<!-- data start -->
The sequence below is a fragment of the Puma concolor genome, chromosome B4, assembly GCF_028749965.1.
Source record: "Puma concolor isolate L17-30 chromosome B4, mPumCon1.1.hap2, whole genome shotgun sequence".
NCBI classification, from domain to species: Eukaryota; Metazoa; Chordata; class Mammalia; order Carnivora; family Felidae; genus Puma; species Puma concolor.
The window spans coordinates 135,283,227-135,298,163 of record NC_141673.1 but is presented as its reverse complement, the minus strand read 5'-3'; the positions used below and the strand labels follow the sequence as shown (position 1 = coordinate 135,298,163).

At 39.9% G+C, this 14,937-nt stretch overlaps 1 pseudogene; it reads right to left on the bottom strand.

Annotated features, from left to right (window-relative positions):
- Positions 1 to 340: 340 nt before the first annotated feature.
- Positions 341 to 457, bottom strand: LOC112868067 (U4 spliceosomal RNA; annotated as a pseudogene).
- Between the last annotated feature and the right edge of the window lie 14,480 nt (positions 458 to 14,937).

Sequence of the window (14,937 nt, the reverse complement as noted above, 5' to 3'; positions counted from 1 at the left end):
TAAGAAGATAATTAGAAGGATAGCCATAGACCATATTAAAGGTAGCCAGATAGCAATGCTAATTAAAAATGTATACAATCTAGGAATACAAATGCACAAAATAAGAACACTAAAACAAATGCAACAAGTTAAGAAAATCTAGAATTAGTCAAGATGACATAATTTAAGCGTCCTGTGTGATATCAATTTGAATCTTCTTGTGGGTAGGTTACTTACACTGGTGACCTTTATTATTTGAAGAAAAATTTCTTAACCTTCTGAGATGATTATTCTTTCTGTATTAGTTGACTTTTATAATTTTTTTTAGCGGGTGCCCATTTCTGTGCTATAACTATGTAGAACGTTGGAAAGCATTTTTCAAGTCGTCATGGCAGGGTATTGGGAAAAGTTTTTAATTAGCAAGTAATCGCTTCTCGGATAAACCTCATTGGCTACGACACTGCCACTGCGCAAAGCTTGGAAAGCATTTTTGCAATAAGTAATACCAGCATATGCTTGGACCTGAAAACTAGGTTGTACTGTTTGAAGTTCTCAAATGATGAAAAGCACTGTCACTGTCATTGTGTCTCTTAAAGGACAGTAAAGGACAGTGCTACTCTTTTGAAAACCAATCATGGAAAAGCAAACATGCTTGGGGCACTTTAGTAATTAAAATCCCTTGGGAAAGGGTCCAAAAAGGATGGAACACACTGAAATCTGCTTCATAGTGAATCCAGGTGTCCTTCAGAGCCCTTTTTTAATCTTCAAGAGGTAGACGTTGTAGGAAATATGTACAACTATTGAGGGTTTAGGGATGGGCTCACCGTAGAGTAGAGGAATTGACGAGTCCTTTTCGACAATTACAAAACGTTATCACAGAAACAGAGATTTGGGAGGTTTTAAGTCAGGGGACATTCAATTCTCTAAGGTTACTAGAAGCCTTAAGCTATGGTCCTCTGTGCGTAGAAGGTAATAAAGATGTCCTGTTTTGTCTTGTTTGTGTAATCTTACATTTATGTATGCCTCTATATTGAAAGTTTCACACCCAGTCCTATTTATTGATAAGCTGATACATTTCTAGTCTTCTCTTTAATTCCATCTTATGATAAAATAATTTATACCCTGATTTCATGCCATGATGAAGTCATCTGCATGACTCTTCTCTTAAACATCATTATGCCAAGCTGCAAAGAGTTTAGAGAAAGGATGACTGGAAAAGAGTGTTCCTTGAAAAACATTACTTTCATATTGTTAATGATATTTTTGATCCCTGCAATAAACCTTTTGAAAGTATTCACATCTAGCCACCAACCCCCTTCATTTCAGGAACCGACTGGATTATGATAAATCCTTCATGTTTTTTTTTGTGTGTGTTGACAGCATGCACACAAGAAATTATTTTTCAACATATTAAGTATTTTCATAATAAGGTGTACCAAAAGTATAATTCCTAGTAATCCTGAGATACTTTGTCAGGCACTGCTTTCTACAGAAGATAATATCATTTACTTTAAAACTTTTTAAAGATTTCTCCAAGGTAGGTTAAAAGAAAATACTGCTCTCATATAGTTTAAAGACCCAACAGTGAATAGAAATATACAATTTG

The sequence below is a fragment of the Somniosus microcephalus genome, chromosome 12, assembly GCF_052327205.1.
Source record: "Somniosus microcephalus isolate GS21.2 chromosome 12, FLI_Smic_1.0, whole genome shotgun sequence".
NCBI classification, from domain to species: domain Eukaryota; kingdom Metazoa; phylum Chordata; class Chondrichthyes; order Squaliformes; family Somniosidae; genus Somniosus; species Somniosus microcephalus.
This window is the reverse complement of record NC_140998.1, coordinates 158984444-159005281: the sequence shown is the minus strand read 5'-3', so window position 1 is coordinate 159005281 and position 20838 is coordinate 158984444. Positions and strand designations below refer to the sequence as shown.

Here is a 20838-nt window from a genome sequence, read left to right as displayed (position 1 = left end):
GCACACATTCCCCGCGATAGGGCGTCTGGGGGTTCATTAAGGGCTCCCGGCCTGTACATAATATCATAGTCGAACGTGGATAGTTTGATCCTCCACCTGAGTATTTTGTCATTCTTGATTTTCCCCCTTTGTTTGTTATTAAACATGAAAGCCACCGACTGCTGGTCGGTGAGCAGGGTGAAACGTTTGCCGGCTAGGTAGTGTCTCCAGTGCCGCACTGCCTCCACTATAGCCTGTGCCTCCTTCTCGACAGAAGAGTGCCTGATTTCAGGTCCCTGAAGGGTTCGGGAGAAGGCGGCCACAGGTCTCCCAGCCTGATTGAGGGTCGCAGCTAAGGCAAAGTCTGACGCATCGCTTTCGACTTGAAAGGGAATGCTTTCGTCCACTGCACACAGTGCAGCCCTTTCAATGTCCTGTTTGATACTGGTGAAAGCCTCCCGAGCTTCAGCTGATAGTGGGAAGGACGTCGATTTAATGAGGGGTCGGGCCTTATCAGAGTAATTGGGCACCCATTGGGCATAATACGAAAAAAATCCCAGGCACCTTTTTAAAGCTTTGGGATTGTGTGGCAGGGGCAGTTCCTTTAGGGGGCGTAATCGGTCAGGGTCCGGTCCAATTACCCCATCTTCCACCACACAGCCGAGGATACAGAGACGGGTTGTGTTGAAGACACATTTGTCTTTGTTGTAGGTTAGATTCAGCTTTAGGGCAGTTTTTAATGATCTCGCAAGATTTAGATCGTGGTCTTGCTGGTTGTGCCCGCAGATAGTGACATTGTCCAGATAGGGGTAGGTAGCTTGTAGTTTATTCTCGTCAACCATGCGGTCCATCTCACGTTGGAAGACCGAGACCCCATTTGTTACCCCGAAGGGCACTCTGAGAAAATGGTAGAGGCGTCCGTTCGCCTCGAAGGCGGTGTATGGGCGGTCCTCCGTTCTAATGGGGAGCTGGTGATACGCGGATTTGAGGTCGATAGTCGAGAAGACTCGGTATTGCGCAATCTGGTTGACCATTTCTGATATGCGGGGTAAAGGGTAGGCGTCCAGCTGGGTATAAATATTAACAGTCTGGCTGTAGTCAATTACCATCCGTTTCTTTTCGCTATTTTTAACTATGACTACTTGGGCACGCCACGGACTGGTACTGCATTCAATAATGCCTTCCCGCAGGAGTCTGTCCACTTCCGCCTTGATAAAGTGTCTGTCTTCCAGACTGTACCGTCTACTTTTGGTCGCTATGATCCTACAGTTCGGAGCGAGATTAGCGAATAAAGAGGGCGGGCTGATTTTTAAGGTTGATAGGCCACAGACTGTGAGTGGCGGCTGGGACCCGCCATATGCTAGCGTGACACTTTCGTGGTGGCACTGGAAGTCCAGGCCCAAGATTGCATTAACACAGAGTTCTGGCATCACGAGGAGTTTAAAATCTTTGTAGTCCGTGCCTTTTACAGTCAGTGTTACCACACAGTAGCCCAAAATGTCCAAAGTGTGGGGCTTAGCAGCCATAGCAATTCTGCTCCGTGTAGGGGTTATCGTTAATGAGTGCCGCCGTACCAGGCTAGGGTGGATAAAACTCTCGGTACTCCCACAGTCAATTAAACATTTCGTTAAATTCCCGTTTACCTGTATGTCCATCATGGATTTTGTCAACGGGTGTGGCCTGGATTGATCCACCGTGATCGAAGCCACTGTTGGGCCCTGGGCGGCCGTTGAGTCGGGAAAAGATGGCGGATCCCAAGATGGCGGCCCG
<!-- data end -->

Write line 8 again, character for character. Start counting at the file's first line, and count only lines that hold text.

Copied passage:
- Positions 341 to 457, bottom strand: LOC112868067 (U4 spliceosomal RNA; annotated as a pseudogene).